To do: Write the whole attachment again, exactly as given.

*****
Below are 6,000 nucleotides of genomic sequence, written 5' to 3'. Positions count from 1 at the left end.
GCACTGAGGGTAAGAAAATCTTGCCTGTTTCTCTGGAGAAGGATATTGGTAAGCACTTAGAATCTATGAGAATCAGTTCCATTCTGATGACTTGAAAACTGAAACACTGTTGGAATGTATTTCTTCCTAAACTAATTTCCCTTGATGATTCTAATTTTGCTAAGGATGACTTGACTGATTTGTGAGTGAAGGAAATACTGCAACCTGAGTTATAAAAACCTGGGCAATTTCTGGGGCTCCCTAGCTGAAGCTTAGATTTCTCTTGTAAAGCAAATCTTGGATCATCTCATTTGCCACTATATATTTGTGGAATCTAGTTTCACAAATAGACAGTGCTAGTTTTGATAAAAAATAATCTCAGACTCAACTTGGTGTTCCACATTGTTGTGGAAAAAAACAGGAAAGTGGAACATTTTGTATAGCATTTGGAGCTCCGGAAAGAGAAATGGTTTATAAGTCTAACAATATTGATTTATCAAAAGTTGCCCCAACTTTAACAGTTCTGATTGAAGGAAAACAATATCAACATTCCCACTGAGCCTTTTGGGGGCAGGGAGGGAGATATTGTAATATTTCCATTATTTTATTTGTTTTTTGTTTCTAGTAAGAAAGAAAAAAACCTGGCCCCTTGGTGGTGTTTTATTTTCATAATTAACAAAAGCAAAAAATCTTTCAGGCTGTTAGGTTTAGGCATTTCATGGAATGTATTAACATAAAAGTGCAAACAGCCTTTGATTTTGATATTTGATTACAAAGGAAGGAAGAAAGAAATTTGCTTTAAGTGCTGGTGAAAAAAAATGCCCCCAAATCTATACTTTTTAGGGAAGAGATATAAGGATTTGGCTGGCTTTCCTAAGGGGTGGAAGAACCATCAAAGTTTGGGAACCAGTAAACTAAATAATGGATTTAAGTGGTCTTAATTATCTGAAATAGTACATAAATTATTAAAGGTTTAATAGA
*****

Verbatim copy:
Below are 6,000 nucleotides of genomic sequence, written 5' to 3'. Positions count from 1 at the left end.
GCACTGAGGGTAAGAAAATCTTGCCTGTTTCTCTGGAGAAGGATATTGGTAAGCACTTAGAATCTATGAGAATCAGTTCCATTCTGATGACTTGAAAACTGAAACACTGTTGGAATGTATTTCTTCCTAAACTAATTTCCCTTGATGATTCTAATTTTGCTAAGGATGACTTGACTGATTTGTGAGTGAAGGAAATACTGCAACCTGAGTTATAAAAACCTGGGCAATTTCTGGGGCTCCCTAGCTGAAGCTTAGATTTCTCTTGTAAAGCAAATCTTGGATCATCTCATTTGCCACTATATATTTGTGGAATCTAGTTTCACAAATAGACAGTGCTAGTTTTGATAAAAAATAATCTCAGACTCAACTTGGTGTTCCACATTGTTGTGGAAAAAAACAGGAAAGTGGAACATTTTGTATAGCATTTGGAGCTCCGGAAAGAGAAATGGTTTATAAGTCTAACAATATTGATTTATCAAAAGTTGCCCCAACTTTAACAGTTCTGATTGAAGGAAAACAATATCAACATTCCCACTGAGCCTTTTGGGGGCAGGGAGGGAGATATTGTAATATTTCCATTATTTTATTTGTTTTTTGTTTCTAGTAAGAAAGAAAAAAACCTGGCCCCTTGGTGGTGTTTTATTTTCATAATTAACAAAAGCAAAAAATCTTTCAGGCTGTTAGGTTTAGGCATTTCATGGAATGTATTAACATAAAAGTGCAAACAGCCTTTGATTTTGATATTTGATTACAAAGGAAGGAAGAAAGAAATTTGCTTTAAGTGCTGGTGAAAAAAAATGCCCCCAAATCTATACTTTTTAGGGAAGAGATATAAGGATTTGGCTGGCTTTCCTAAGGGGTGGAAGAACCATCAAAGTTTGGGAACCAGTAAACTAAATAATGGATTTAAGTGGTCTTAATTATCTGAAATAGTACATAAATTATTAAAGGTTTAATAGA